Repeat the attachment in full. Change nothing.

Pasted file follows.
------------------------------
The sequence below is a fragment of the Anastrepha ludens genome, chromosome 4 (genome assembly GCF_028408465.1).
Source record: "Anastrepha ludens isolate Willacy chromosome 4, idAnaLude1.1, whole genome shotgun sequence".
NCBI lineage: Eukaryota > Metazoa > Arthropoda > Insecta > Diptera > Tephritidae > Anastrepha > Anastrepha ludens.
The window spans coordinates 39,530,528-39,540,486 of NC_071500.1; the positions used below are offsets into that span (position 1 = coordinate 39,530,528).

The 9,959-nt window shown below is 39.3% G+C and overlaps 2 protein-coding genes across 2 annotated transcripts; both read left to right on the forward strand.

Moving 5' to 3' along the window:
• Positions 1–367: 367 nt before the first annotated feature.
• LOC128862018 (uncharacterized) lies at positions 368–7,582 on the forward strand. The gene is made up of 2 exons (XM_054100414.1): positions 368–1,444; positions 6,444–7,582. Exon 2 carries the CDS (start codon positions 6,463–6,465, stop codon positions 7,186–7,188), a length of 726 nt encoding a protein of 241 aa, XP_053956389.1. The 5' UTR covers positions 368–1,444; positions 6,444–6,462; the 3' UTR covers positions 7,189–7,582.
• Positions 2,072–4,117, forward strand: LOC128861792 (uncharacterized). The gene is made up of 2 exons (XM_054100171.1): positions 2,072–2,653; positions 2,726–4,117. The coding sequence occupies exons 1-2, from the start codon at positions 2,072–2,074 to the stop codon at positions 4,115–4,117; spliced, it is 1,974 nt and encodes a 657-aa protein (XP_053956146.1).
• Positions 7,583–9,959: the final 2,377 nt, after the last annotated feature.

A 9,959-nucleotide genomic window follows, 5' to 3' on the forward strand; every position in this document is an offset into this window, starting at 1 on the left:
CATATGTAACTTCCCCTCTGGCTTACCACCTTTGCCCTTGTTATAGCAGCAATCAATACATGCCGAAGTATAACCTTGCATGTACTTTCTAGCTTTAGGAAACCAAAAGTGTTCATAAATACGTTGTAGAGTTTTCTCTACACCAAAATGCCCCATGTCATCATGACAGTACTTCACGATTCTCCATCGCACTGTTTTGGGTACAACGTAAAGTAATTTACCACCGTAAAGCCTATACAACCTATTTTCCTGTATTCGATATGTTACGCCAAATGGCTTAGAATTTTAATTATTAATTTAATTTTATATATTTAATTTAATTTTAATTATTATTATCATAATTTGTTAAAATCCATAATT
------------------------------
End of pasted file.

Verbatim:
The sequence below is a fragment of the Anastrepha ludens genome, chromosome 4 (genome assembly GCF_028408465.1).
Source record: "Anastrepha ludens isolate Willacy chromosome 4, idAnaLude1.1, whole genome shotgun sequence".
NCBI lineage: Eukaryota > Metazoa > Arthropoda > Insecta > Diptera > Tephritidae > Anastrepha > Anastrepha ludens.
The window spans coordinates 39,530,528-39,540,486 of NC_071500.1; the positions used below are offsets into that span (position 1 = coordinate 39,530,528).

The 9,959-nt window shown below is 39.3% G+C and overlaps 2 protein-coding genes across 2 annotated transcripts; both read left to right on the forward strand.

Moving 5' to 3' along the window:
• Positions 1–367: 367 nt before the first annotated feature.
• LOC128862018 (uncharacterized) lies at positions 368–7,582 on the forward strand. The gene is made up of 2 exons (XM_054100414.1): positions 368–1,444; positions 6,444–7,582. Exon 2 carries the CDS (start codon positions 6,463–6,465, stop codon positions 7,186–7,188), a length of 726 nt encoding a protein of 241 aa, XP_053956389.1. The 5' UTR covers positions 368–1,444; positions 6,444–6,462; the 3' UTR covers positions 7,189–7,582.
• Positions 2,072–4,117, forward strand: LOC128861792 (uncharacterized). The gene is made up of 2 exons (XM_054100171.1): positions 2,072–2,653; positions 2,726–4,117. The coding sequence occupies exons 1-2, from the start codon at positions 2,072–2,074 to the stop codon at positions 4,115–4,117; spliced, it is 1,974 nt and encodes a 657-aa protein (XP_053956146.1).
• Positions 7,583–9,959: the final 2,377 nt, after the last annotated feature.

A 9,959-nucleotide genomic window follows, 5' to 3' on the forward strand; every position in this document is an offset into this window, starting at 1 on the left:
CATATGTAACTTCCCCTCTGGCTTACCACCTTTGCCCTTGTTATAGCAGCAATCAATACATGCCGAAGTATAACCTTGCATGTACTTTCTAGCTTTAGGAAACCAAAAGTGTTCATAAATACGTTGTAGAGTTTTCTCTACACCAAAATGCCCCATGTCATCATGACAGTACTTCACGATTCTCCATCGCACTGTTTTGGGTACAACGTAAAGTAATTTACCACCGTAAAGCCTATACAACCTATTTTCCTGTATTCGATATGTTACGCCAAATGGCTTAGAATTTTAATTATTAATTTAATTTTATATATTTAATTTAATTTTAATTATTATTATCATAATTTGTTAAAATCCATAATT